Whether you may think it or not, every human being has an artistic sense. As evidence, observe healthy young children. They dance, sing, paint or draw, and actively engage in imagination. Unfortunately, as adults, most seem to let their playful, artistic side slip away. Imagination is thrown out the window and dealing with reality takes a front seat. However, the theatre allows us to experience the world of another person and at the same time experience ourselves in our own world. This gives adults and teens alike a chance to integrate their imagination and reality into one activity. Not only does this act as an outlet for some, but it brings joy and entertainment to others who wish to step into another world as well.
The Winchester Cooperative Theatre originally opened its doors in 1979 (37 years ago) to provide elementary school children with the opportunity to participate in a comprehensive theatrical experience. In 1990 the program expanded to include a middle school production. Throughout their experience, the children are encouraged to reach a level of performance far beyond that which is typically expected of their age group. The theatre makes this high expectation as reachable as possible by providing the highest level of professionalism in return ie. accomplished dramatic coaches, musicians, choreographers, stage, costume and lighting designers who support the children as they develop to their fullest potential.
The Winchester Theatre for Children currently has two separate programs: the Children's Cooperative Theatre and the Senior Cooperative Theatre. The Children's Cooperative program works with elementary school children to the fulfill Spring production, Auditions are highly competitive and require each child to perform a monologue, sing a song, and do a small dance routine. Those accepted participate in a rigorous rehearsal process, culminating in a professionally staged, double cast, musical adaptation presented at the end of March. The Senior Cooperative program works similarly with middle school students, however has another unique element of surprise. Participants have an amazing opportunity to see what it's like working behind the scenes of a major theatrical production. Those who participate take part in the staging and production, similar to an experience with a Broadway musical.
Theatre Founder and Director, Cathy Alexander, remains astounded by the talent of her children each year.
"I founded the Winchester Cooperative Theater thirty-seven years ago and each and every production and cast of children in grades four through eight never ceases to amaze me. If you provide children with professional support they will rise to the occasion. I demand the very best from my cast members and they have never let me down. The growth that happens over a three month period is beyond description; their poise, self confidence and talent grows with each and every performance."
Another theatre in Winchester may have a bit of a different structure, but their main mission remains the same: to encourage participants to create, perform, and share something they love with one another and the audience. Bio Integrated Theatre is a registered nonprofit that brings together artists with and without disabilities to collaborate and perform in the same space. Whether you're disabled or not, Brio believes that all individuals have the ability to create and that there are diverse perspectives and ways to express creativity. At the same token, this program does an amazing job at spreading awareness of disabilities through the arts. In this way, an inclusive community is built with participants and audience members that can change negative societal stereotypes towards individuals with disabilities.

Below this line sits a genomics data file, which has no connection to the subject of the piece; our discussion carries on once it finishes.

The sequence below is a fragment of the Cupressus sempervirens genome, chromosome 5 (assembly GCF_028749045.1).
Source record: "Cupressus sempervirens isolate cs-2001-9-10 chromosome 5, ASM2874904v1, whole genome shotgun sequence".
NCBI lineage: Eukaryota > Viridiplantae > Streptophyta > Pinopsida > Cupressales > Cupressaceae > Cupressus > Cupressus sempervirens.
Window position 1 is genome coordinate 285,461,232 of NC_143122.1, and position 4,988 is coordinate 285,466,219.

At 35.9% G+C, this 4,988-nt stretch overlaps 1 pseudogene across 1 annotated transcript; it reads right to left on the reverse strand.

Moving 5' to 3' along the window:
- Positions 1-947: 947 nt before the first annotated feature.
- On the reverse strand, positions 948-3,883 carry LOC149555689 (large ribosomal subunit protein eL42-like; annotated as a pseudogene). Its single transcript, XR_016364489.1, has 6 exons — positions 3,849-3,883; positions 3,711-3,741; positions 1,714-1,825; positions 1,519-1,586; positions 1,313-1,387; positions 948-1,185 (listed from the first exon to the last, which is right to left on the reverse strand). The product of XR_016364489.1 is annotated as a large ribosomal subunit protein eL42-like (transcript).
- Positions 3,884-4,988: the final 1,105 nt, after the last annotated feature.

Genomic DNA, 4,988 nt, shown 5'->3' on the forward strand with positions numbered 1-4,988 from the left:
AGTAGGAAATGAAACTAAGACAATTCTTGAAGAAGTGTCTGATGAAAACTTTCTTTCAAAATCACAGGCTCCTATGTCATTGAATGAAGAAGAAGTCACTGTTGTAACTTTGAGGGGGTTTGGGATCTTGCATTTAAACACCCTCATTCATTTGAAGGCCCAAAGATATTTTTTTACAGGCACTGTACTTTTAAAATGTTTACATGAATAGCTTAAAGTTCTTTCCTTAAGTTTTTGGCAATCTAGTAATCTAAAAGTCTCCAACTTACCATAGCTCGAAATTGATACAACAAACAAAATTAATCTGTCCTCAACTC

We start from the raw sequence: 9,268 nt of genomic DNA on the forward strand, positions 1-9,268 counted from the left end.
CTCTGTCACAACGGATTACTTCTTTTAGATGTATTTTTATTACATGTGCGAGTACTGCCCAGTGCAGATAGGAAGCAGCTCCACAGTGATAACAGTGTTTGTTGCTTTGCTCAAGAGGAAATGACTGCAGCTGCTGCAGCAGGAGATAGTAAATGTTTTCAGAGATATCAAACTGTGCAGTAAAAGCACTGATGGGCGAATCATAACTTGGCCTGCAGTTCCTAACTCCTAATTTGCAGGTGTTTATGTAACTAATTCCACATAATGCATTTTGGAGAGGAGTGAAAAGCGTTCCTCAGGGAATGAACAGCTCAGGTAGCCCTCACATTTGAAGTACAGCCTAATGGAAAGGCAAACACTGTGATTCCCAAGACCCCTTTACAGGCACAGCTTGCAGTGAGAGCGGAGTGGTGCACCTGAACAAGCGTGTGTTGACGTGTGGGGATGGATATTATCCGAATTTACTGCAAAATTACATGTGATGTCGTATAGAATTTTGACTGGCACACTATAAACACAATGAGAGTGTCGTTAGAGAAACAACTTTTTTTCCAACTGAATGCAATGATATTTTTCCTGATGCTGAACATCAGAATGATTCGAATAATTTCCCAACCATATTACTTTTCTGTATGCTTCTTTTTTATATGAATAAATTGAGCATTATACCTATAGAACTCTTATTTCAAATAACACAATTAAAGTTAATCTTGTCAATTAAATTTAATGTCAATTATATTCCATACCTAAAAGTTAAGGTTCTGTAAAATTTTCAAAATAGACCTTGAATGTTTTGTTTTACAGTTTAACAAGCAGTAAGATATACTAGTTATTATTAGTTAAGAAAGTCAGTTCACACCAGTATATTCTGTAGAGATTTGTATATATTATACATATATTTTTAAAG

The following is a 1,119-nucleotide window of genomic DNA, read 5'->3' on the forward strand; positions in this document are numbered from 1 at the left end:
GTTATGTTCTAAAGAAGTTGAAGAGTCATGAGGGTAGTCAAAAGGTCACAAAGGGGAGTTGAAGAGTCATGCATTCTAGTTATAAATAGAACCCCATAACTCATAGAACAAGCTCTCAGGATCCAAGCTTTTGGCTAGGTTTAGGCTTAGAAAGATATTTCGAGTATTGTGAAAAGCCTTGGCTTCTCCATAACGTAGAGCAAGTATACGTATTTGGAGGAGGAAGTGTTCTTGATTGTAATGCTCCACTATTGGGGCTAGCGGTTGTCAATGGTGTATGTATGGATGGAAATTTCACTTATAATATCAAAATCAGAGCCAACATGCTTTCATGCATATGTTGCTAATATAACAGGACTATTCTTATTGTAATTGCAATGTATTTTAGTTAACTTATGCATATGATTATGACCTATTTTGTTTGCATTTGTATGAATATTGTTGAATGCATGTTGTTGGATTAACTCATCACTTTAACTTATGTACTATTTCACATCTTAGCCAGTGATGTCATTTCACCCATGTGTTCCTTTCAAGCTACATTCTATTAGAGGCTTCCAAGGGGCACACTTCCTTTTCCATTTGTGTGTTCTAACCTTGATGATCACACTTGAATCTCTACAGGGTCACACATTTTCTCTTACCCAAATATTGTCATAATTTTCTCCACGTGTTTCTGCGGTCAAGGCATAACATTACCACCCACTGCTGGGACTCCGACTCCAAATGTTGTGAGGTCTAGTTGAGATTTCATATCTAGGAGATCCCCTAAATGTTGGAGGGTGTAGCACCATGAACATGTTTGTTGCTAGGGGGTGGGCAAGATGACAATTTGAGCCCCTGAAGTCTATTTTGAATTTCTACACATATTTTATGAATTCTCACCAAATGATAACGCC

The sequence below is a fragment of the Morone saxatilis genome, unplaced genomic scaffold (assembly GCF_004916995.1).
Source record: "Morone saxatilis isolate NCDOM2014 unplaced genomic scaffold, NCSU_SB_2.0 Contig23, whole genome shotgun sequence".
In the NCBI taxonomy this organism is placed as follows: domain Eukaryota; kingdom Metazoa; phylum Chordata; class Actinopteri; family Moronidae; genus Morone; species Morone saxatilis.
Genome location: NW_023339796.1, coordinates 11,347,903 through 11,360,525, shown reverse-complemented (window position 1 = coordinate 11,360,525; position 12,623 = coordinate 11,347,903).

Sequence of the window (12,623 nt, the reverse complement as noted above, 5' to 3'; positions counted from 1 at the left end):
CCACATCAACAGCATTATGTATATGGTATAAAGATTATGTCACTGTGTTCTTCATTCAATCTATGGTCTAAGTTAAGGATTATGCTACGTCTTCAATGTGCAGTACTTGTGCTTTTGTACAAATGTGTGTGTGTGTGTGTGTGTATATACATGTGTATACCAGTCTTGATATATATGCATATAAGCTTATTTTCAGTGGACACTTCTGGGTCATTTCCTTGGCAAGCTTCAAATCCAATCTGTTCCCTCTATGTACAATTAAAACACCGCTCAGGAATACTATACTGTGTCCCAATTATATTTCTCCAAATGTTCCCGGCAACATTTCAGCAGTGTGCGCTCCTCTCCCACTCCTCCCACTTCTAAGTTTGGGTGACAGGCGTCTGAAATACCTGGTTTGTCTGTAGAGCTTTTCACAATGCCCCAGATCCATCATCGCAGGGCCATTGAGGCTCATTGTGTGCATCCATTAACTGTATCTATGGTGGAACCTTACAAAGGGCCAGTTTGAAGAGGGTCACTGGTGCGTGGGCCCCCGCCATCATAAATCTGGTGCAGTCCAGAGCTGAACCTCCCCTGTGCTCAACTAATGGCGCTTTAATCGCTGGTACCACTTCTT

Some of the theatre's most popular programs include community workshops, puppet shows, ASL signing classes, and even a bully prevention workshop with Maryam Mermey of the transformative arts. Their free community workshops incorporate theater, music and movement with an emphasis in improvisation. The great thing is that each activity is tailored to fit each participant's personality including moving with music, mirroring each other, playing with props or working together on a small informal performance piece. The workshops occur twice a month and are free of charge for all ages and disabilities.
One of Brio's most treasured programs is their internship opportunity made accessible to all participants interested in learning what it's like to be a real artists- and get paid for it! The program is structured so that transitioning students with special needs can get hands on training and work experience. This gives them a head start in a very competitive job market.
When asked about the success of his program, Sahar Ahmed (Executive Director) responded with something quite inspiring and heartfelt.
"The arts can play an important role in a disabled persons identity. Through the arts, disabled people have celebrated difference and rejected the ideology of normality in which disabled people are devalued as 'abnormal.' They are creating images of strength and pride, the total opposite of dependency and helplessness. Disability Culture is made up of all different kinds of artists who are not trying to pass, artists who don't buy into society's rule that we should be ashamed of our disabilities. These are artists who show in their art a self-acceptance and a pride about who they are, not in spite of a disability, not because of a disability, but including a disability."
Watch a demo of how it works!